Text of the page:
The Year of Living Biblically: One Man’s Humble Quest to Follow the Bible as Literally as Possible
by AJ Jacobs
Simon and Schuster
Purchased in the Nook Store
[#46 in my 75 book challenge]
After my less-than-stellar review of Jacob’s The Know-It-All, I thought I’d give another book of his a try. The reviews, both online and from friends, for The Year of Living Biblically were much better. Religion fascinates me, especially the sociological aspects of religion and how different people interpret/practice it. Jacobs takes his religion to an extreme, following every single rule he possibly can from the Bible — with a dash of humor, of course! Since Jacobs is a self-proclaimed agnostic, his experience is fascinating to watch.
In true AJ Jacobs-style, the man takes his task seriously. This man does not play around. He reads the Bible and imerses himself in it, but also reads oodles of other books about the Bible: commentary, different versions, notes, and even some really extreme texts. He visits experts on various aspects of religion, and seeks many Biblical and religious experiences: he hangs out with the Amish, Hasidic Jews, an extreme uncle-turned-cult-leader, snake handlers, evangelicals, fundamentalists, and gay fundamentalists. He grows his beard, wears only white, and attaches tassels to his sleeves. He tries to avoid all lying, gossip, and lustful thoughts. Jacobs learns to love some of the rules (observing the Sabbath) and loathe others (not touching his wife when she’s menstruating). The comprehensive, yet open-minded, approach Jacobs takes to this task is fascinating. I enjoyed every day and every word of his journey.
My favorite part is when Jacobs makes his new intern, Kevin Roose, his slave. Roose is SUCH a suck-up, which makes it even more hilarious. He’s ready to do anything Jacobs asks, no matter how weird. I loved Roose’s The Unlikely Disciple, which he decided to write after his experience as Jacob’s slave. Both books affected me in a similar way. Both are about agnostic guys immersing themselves in the world of religion with open minds. Jacobs, like Roose, learned a lot about the good side of religion. This book may show a lot of the absurdity, contradictions, and outdated rules of Christianity, but it also show the history and hidden benefits behind them.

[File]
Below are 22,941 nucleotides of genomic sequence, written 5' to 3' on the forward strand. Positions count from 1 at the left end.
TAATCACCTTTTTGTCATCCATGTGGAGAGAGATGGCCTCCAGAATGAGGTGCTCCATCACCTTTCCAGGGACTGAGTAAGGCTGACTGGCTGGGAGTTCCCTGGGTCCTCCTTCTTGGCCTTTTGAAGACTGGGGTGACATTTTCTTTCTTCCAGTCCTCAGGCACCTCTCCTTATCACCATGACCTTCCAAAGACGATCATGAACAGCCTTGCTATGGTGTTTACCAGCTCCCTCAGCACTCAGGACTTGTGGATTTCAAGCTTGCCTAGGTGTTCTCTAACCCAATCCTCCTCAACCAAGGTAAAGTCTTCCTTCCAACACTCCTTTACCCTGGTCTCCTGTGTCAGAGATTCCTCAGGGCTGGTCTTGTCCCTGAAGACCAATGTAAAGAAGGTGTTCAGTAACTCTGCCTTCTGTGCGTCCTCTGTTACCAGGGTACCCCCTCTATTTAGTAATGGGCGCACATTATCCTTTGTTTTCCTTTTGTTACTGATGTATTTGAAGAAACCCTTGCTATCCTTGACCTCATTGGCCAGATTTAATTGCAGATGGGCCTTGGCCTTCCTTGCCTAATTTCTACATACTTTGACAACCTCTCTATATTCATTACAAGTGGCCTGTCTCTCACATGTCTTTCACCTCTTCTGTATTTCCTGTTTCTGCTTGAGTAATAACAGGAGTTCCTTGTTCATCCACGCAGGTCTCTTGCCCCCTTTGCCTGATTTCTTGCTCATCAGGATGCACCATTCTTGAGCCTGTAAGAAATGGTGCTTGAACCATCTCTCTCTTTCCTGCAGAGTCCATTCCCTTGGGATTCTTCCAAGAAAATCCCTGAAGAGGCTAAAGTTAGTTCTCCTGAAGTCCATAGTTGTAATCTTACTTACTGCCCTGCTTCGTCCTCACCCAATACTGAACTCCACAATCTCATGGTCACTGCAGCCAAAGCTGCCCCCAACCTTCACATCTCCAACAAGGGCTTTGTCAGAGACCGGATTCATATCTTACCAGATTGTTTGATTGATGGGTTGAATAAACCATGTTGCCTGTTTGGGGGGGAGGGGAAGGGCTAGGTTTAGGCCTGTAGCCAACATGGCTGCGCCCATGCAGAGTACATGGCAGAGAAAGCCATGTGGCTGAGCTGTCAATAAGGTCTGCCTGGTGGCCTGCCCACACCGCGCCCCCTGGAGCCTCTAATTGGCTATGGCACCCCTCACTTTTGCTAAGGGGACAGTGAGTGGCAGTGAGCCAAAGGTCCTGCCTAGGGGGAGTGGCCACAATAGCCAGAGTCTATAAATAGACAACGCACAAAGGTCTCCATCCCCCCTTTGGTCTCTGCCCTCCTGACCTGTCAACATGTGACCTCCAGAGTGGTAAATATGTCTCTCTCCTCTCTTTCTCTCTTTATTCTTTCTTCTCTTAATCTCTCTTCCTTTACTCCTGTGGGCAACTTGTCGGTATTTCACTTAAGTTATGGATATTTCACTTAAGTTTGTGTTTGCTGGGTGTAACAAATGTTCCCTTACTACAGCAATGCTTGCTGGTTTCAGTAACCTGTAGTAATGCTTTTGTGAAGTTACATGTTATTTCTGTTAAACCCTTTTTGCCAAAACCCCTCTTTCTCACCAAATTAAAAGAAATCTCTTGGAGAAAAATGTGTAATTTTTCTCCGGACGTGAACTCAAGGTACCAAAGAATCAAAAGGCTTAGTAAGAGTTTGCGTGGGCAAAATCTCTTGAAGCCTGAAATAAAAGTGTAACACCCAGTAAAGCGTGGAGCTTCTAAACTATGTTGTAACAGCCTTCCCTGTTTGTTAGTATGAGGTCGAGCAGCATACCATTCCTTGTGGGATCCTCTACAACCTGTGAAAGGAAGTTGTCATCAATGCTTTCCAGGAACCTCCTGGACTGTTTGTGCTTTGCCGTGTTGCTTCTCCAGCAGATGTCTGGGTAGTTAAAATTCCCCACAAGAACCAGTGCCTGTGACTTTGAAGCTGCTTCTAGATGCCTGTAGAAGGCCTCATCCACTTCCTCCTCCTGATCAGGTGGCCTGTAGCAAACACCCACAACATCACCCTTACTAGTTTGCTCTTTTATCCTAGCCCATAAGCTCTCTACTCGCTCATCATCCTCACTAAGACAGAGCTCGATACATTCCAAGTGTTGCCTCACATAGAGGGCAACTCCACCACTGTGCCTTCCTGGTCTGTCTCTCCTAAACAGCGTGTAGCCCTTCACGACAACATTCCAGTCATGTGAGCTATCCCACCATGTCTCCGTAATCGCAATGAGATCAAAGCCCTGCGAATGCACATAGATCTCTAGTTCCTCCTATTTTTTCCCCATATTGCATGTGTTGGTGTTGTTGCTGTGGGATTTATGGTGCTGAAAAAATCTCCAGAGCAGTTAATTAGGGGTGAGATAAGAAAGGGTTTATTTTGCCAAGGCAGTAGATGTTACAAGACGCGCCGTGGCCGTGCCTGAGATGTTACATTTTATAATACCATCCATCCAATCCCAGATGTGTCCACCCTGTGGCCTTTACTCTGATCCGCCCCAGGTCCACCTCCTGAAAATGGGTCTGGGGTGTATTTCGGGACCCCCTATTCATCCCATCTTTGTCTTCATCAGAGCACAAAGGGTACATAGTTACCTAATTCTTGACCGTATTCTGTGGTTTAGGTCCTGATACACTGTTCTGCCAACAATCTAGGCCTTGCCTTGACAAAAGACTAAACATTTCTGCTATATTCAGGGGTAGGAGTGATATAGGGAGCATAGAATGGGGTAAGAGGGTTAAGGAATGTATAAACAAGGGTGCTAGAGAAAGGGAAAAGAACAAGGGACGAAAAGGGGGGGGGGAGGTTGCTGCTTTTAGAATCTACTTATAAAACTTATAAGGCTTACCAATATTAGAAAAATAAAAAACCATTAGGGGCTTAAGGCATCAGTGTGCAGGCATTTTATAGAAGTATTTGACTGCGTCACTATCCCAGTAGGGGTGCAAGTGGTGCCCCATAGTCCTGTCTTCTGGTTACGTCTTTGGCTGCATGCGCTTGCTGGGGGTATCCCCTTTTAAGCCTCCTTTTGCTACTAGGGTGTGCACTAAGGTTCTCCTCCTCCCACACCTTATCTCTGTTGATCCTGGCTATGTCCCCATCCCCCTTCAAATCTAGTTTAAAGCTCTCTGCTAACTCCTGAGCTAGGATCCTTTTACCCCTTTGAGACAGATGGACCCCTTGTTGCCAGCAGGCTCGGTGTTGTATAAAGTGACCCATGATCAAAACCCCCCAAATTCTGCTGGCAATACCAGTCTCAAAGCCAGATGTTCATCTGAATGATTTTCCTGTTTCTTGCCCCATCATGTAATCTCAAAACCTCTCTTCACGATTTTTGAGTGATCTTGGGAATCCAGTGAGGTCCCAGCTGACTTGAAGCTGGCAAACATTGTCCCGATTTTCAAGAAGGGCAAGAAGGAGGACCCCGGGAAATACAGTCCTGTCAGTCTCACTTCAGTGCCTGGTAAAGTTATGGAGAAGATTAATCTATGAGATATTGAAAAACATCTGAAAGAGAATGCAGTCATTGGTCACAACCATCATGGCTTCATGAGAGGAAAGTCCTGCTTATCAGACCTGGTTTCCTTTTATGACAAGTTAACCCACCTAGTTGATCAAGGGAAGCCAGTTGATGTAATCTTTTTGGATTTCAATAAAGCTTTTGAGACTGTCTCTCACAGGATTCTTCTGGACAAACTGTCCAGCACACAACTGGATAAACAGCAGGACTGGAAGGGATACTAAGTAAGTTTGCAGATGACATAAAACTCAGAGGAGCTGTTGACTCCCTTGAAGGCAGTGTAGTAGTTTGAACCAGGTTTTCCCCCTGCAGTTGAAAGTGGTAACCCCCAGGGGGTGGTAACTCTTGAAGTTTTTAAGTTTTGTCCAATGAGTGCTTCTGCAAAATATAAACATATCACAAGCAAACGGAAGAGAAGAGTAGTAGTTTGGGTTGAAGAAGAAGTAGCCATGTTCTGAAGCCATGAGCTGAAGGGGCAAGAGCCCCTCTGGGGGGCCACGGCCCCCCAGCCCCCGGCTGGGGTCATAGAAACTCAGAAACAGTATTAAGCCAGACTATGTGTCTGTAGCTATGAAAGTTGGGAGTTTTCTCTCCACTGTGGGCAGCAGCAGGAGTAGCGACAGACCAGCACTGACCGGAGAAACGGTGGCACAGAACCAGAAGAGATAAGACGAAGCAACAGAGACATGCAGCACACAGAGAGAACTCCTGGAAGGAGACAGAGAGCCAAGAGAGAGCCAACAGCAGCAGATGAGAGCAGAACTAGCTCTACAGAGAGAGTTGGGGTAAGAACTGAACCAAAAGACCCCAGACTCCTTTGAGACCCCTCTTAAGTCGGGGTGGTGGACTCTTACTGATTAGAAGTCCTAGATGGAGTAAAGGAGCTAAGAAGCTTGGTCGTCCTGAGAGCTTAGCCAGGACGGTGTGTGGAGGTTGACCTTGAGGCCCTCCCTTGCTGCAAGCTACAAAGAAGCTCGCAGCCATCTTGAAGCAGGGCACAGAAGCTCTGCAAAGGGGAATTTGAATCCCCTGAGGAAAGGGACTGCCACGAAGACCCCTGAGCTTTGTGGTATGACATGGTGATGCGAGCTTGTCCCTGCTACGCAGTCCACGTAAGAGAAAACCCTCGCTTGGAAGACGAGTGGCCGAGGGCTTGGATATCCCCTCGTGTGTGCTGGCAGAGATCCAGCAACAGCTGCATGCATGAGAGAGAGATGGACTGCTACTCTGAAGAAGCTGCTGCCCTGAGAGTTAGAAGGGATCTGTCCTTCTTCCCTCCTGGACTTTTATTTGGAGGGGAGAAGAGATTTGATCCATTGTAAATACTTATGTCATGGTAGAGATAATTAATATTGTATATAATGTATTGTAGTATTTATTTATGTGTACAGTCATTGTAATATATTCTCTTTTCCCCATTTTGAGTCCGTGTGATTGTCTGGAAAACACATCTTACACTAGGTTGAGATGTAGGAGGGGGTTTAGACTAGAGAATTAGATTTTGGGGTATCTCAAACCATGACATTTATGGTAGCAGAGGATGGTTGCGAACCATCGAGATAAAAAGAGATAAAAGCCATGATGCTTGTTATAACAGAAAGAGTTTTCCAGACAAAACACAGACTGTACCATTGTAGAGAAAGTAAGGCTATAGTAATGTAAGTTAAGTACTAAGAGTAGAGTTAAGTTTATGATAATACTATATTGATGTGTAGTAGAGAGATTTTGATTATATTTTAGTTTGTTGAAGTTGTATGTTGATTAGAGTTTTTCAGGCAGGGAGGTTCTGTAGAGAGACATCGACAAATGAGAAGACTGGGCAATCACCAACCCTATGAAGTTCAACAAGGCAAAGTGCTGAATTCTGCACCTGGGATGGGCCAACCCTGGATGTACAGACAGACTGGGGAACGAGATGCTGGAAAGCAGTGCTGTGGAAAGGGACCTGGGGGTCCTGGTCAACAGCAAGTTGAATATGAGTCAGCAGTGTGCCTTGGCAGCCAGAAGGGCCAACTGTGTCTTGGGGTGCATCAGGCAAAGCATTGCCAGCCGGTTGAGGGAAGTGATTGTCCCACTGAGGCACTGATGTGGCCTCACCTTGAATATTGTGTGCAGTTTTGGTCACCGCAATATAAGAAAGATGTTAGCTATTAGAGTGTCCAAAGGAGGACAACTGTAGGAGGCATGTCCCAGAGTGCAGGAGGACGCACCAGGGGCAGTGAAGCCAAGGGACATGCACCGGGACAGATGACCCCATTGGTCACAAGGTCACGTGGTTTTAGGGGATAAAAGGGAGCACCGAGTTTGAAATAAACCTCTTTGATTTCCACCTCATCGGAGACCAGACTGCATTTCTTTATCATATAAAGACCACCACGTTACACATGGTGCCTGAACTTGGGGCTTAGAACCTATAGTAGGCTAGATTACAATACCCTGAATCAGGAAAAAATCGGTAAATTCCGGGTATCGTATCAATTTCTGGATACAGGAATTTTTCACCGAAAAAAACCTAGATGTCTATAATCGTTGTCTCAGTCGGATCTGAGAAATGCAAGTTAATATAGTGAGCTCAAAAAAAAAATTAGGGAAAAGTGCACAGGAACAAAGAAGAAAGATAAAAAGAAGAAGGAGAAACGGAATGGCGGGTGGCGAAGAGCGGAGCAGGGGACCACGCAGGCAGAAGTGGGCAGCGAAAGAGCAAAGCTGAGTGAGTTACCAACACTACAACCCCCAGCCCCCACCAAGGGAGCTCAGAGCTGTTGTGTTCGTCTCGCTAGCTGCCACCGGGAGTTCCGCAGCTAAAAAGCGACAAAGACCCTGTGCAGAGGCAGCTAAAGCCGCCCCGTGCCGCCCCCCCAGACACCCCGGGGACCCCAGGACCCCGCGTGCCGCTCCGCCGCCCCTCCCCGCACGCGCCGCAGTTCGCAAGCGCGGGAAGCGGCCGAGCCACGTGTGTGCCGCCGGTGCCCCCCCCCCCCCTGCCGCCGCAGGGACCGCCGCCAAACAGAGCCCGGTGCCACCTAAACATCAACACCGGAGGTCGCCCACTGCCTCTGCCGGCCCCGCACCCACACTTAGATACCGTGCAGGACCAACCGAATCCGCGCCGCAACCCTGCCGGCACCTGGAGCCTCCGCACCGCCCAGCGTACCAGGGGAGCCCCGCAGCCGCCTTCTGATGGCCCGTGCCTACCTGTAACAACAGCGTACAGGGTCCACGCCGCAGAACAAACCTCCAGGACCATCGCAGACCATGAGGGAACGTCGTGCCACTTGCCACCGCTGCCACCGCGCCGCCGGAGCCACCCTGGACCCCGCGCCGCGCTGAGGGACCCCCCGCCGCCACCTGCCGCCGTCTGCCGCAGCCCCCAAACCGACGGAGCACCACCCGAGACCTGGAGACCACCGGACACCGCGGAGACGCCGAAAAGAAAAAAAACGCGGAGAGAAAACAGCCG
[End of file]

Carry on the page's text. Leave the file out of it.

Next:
FINAL GRADE: A It’s hard for non-fiction to get an A, but this one really earned it. I love a book that surprises me, and this one surprised me around every corner. I liked it far better than The Know-It-All, and you’ll notice that I also finished this one in far less time! I definitely recommend it to adults and anyone interested in the Bible or Christianity from a humorous perspective. I learned a lot about what’s really going on in good book, and if I weren’t starting a Ph.D in the fall, I would probably start in on my life-long goal to read the whole Bible for myself. Now there’s a review that might take up more than a few paragraphs on a blog post, huh?
Have you read any interesting rules in the Bible? Have you ever learn anything about the Bible that surprised or shocked you? (The first time I read the four Gospels during Lent one year, I was shocked by how different they all are, and how many of the details from Bible stories aren’t even in the actual Bible!)
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